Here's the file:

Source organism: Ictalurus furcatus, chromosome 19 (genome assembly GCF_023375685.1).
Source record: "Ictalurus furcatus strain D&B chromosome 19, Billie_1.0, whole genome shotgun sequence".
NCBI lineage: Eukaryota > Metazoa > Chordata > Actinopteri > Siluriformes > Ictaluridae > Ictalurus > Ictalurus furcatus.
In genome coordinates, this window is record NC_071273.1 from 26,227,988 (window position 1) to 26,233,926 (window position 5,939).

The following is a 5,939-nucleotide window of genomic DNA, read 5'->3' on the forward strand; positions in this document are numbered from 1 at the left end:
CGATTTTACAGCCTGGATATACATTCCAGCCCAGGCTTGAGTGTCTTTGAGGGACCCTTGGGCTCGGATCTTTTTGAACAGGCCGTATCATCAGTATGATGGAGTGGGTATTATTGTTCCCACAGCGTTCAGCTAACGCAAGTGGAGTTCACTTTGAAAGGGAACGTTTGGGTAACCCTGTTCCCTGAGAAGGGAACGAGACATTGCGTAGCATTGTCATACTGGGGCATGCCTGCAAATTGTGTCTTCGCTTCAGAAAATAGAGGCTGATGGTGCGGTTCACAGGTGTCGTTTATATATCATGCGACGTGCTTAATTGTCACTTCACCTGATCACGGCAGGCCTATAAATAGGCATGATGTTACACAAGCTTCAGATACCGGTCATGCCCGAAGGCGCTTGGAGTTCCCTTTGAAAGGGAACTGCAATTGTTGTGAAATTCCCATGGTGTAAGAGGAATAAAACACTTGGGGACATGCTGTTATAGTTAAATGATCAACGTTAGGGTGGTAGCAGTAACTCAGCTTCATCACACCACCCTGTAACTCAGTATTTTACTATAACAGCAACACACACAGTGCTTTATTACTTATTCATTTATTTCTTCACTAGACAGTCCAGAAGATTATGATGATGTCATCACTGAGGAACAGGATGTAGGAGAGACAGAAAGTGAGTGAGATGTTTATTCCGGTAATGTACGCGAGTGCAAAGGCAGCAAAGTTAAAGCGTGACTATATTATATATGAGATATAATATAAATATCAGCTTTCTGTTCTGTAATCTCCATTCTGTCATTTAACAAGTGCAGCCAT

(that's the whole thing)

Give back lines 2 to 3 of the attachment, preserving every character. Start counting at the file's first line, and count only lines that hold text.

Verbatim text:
Source record: "Ictalurus furcatus strain D&B chromosome 19, Billie_1.0, whole genome shotgun sequence".
NCBI lineage: Eukaryota > Metazoa > Chordata > Actinopteri > Siluriformes > Ictaluridae > Ictalurus > Ictalurus furcatus.